Zeev Sternhell: From Anti-Enlightenment to Fascism and Nazism: Reflections on the Road to Genocide.

This important essay was removed from the webstite of Massuah (earlier it was available here). As I know, Prof. Sternhell wrote it when he received the Israel Prize. As it should not be forgotten, I uploaded it to my website. You can download it here.






Hungary and the EU – a collection of articles

I wrote quite a lot of articles about the conflict between Hungary and the EU in the last 5-6 years.  I also know some articles written by colleagues which can be interesting for scholars worldwide, so I decided to make a collection of them (please find them below).


  • Balázs Horváthy, Tamas Dezso Ziegler: Europeanisation Of The Hungarian Legal Order – From Convergence To Divergence. In: REVIEWING THE 10 YEARS OF CEE ACCESSION: SPILLOVER EFFECTS, UNEXPECTED RESULTS, AND EXTERNALITIES. (Hrsg. William B. Simons & Tom Hashimoto). Brill, Leiden-Boston. (soon to get published)
  • The Links Between Human Rights and the Single European Market – Discrimination and Systemic Infringement. Comparative Law Review, Vol 7, 2016 No 1 1-23. available here.
  • When The European Moral Vacuum Meets The Hungarian Autocratic Regime. SOCIAL EUROPE – Occasional paper, 2014 October, available hereAn extended version of this article (which also includes some references), published on Open Democracy,  can be accessed here.
  • Protectionism – A Side Effect of Hungarian Nationalism. SOCIAL EUROPE, available here.
  • In Defence of Today’s Anti-Fascist Protesters. OPEN DEMOCRACY, available here.
  • An introduction into Hungarian national thinking about history and comparison to the UK national thinking: together w/ Izolda Takacs: Myth of History, Euro-scepticism and Fundamental Rights) written for OPENDEMOCRACY, available here.

I also wrote a series of blog entries for London School of Economics – EUROPP back in 2012, when anti-democratic legislation started to flourish in Hungary:

  • The Anti-Democratic Tendencies Now Prominent In Some Parts Of Eastern Europe May Soon Become An Even Bigger Headache For The EU Than The Eurozone Crisis, available here
  • w/ Izolda Takacs: Hungary is Sleepwalking Into an Authoritarian state. But the European Union Is Limited In the Pressure It Is Able To Exert, available here.
  • w/ Izolda Takacs: With the Ruling Party’s Legislative Tsunami, Hungary May Now Be Sleepwalking Into An Authoritarian State, available here.
  • w/ Izolda Takacs: Hungary is Now a Distorted Democracy, available here.

Some other works of my colleagues can also be of interest for you. Please note these are only a handful of articles which I came across in the last months/years, but they contain some really interesting information:

  • Veronika Czina: Member State Particularism within the EU: an Analysis Based on the Most Recent Developments of the “Hungarian affair” UACES Conference Paper, available here.
  • The website of the `Lendulet Research Group on EU law` also contains a great amount of interesting materials including reports and articles. It can be accessed here.
  • A nice and really detailed report on single market and Hungary (called ‘The Legal and Regulatory Environment for Economic Activity in Hungary: Market Access and Level Playing-field in the Single Market’) can be accessed here.
  • A nice collection of articles on the change of the general constitutional framework in Hungary published in the journal Südost-Europa (Hungary’s Path Towards an Illiberal System Volume 63 no. 2 2015): the content and introduction is  available here.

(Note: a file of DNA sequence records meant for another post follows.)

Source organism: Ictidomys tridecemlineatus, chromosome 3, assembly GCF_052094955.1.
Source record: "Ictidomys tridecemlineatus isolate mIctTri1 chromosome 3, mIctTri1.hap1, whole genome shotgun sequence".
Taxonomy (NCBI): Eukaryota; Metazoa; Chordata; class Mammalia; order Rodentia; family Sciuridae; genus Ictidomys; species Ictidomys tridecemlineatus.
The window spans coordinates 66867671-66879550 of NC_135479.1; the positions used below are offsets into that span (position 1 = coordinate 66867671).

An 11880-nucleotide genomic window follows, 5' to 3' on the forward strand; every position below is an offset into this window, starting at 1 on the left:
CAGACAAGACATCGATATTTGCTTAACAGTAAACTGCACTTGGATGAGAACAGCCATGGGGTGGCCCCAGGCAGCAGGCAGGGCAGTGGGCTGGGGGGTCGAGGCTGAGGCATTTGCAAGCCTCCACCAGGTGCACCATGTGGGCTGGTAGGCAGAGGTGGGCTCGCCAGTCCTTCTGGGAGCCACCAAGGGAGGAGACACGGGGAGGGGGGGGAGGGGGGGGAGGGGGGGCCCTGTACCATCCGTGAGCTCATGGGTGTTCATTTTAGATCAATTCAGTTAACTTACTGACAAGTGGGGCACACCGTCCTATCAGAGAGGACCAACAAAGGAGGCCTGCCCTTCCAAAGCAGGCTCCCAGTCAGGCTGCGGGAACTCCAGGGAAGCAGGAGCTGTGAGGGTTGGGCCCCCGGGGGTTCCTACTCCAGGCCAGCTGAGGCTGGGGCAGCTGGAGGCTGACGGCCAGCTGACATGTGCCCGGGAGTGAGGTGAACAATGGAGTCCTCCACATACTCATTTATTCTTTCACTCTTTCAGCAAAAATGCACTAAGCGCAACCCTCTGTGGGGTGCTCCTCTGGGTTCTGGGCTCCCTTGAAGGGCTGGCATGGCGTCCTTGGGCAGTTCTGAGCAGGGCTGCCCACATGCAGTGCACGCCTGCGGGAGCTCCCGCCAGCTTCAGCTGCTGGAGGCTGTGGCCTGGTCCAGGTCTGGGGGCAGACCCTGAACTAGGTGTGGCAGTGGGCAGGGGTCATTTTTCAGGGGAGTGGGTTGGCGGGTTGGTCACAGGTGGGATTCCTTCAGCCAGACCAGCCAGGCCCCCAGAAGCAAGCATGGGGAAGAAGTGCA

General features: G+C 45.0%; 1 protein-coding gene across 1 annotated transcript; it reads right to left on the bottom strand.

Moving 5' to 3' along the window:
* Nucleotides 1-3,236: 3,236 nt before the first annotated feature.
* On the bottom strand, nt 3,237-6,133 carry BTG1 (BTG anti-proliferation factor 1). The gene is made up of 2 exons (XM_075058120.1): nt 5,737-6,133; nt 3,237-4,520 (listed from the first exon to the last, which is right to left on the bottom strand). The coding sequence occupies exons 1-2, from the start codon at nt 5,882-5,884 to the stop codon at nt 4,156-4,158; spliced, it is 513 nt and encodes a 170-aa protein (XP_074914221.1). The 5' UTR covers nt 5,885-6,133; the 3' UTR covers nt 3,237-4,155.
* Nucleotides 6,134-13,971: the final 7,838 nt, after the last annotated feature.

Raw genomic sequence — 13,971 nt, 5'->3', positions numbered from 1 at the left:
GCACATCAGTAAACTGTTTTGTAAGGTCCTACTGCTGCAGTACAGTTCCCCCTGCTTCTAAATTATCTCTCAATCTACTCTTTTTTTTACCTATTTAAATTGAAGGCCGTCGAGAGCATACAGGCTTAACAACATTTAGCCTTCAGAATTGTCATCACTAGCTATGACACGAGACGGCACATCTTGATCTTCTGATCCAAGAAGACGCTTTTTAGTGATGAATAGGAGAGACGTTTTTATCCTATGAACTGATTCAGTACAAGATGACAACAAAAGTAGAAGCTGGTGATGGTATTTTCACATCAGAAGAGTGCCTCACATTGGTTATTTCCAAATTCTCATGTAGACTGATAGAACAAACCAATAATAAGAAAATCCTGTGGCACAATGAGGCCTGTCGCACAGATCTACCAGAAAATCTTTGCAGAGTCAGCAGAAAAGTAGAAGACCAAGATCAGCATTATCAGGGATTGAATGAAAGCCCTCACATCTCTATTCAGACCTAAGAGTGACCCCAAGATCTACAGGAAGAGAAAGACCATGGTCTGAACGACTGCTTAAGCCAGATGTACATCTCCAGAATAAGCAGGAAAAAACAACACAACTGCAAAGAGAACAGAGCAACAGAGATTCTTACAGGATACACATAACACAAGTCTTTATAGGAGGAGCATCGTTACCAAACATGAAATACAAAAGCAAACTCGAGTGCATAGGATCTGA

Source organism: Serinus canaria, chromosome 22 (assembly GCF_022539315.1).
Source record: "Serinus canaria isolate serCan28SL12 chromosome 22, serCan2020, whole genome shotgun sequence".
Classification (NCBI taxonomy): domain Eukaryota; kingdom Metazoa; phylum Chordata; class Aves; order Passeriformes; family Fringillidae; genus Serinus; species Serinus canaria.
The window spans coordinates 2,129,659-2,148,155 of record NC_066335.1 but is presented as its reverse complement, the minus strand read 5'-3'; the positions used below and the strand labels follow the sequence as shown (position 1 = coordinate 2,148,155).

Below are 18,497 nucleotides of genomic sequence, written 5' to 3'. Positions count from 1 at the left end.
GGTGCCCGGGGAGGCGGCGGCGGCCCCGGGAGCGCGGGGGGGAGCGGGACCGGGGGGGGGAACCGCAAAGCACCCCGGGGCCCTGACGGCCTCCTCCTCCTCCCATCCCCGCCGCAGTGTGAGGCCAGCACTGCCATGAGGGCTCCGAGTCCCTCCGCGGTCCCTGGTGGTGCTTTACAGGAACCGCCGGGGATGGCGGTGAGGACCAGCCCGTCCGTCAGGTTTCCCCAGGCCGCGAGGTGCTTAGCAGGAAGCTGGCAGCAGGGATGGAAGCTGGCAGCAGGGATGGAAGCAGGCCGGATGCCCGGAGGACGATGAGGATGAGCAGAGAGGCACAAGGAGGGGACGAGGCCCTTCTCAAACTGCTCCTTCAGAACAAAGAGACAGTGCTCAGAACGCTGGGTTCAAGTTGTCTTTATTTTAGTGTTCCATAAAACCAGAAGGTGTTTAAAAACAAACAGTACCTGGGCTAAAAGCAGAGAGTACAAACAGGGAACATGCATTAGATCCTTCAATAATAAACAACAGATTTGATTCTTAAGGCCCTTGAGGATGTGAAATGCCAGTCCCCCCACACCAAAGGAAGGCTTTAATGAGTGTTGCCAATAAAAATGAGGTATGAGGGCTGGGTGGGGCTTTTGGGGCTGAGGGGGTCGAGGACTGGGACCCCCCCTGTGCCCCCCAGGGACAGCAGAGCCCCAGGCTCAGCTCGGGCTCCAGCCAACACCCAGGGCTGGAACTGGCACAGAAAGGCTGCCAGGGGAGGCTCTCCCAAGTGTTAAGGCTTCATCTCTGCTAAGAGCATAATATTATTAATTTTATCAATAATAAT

• It can be worth to read the chapter of Balazs Majtenyi (pp. 51-74) on the constitutional changes in Hungary (The EU and the Hungarioan National Cooperatrion System) in an FP7 report called `EU Human rights, democracy and rule of law: from concepts to practice`  (available here).
  • Balazs Majtenyi: Legislative Stupidities in the New Hungarian Constitution originally published in Rivista Pace Diritti Umani (Peace, Human Rights) is available here
  • Balazs Majtenyi: A Game of Values: Particular National Identities Awaken in Europe, published on Verfassungsblog, available here.
  • Gabor Halmai: An Illiberal Constitutional System in the Middle of Europe, published in European Yearbook of Hunar Rights, can be accessed here.
  • Kim Lane Scheppele wrote a huge amount of articles on the constitutional changes in Hungary, see the Princeton’s repository here.
  • Bojan Bugarič: Protecting Democracy and the Rule of Law in the European Union: The Hungarian Challenge. LSE discussion paper, available here. 
  • Boldizsar Nagy: Parallel realities: refugees seeking asylum in Europe and Hungary’s reaction (EU Migration Law Blog),  available here.
  • Boldizsar`s article `Hungarian Asylum Law and Policy in 2015–2016: Securitization Instead of Loyal Cooperation`published in German Law Journal can be accessed here.
  • Gabor Halmai: The Invalid Anti-Migrant Referendum in Hungary, published on verfassungsblog, available here.
  • Cass Mudde and Erin K. Jenne: Hungary’s Illiberal Turn: Can Outsiders Help? available here.

Declaration on the upcoming referendum


Hungarian Academics’ declaration on the Hungarian referendum on the European asylum quota  

We, undersigned academics concerned over the future of our country and of Europe adopt the following declaration as a sign of protest:

The quota referendum initiated by the government is senseless, unconstitutional and inhuman.

The referendum is senseless because there is no European initiative for ‘forced resettlement.’ The possible European quota regulation would aim at sharing asylum seekers in proportion to the Member States’ capabilities, in contrast to the standing rules that put disproportionate burden on border states, including Hungary. Under a quota system, Hungary should receive not more but less asylum seekers than under the current Dublin regime. The quota referendum and the governmental campaign — that misinforms rather than informs voters — are inadequate to address pressing moral and political questions raised by asylum.

It is unconstitutional, because a referendum can concern questions that are within the powers of the Parliament. European norms are adopted not by the Hungarian Parliament, but by the European institutions that include Hungarian representatives. The fact that the question could be put to a referendum is itself a sign that formerly independent institutions are now under undue political influence. The initiative of the government is discrediting the institution of the referendum.